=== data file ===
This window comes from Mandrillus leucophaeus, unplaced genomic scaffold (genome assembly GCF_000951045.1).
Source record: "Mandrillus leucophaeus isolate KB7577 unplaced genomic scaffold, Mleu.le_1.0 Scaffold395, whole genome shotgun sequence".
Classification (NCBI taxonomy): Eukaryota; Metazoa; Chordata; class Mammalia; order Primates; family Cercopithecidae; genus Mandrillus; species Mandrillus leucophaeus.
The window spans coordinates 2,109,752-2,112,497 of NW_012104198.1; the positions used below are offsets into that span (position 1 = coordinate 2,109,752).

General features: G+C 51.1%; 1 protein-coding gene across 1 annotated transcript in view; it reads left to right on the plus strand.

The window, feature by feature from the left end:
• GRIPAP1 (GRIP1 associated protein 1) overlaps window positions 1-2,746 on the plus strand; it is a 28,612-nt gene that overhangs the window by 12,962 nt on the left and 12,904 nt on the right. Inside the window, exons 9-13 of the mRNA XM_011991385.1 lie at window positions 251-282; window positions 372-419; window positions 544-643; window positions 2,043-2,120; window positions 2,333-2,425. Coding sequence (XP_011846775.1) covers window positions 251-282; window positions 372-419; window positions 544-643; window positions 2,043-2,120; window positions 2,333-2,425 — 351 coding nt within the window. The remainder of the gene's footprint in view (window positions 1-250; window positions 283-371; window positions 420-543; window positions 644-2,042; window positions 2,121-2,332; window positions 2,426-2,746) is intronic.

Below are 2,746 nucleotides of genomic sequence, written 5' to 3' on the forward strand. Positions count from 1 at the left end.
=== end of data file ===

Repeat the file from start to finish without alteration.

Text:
This window comes from Mandrillus leucophaeus, unplaced genomic scaffold (genome assembly GCF_000951045.1).
Source record: "Mandrillus leucophaeus isolate KB7577 unplaced genomic scaffold, Mleu.le_1.0 Scaffold395, whole genome shotgun sequence".
Classification (NCBI taxonomy): Eukaryota; Metazoa; Chordata; class Mammalia; order Primates; family Cercopithecidae; genus Mandrillus; species Mandrillus leucophaeus.
The window spans coordinates 2,109,752-2,112,497 of NW_012104198.1; the positions used below are offsets into that span (position 1 = coordinate 2,109,752).

General features: G+C 51.1%; 1 protein-coding gene across 1 annotated transcript in view; it reads left to right on the plus strand.

The window, feature by feature from the left end:
• GRIPAP1 (GRIP1 associated protein 1) overlaps window positions 1-2,746 on the plus strand; it is a 28,612-nt gene that overhangs the window by 12,962 nt on the left and 12,904 nt on the right. Inside the window, exons 9-13 of the mRNA XM_011991385.1 lie at window positions 251-282; window positions 372-419; window positions 544-643; window positions 2,043-2,120; window positions 2,333-2,425. Coding sequence (XP_011846775.1) covers window positions 251-282; window positions 372-419; window positions 544-643; window positions 2,043-2,120; window positions 2,333-2,425 — 351 coding nt within the window. The remainder of the gene's footprint in view (window positions 1-250; window positions 283-371; window positions 420-543; window positions 644-2,042; window positions 2,121-2,332; window positions 2,426-2,746) is intronic.

Below are 2,746 nucleotides of genomic sequence, written 5' to 3' on the forward strand. Positions count from 1 at the left end.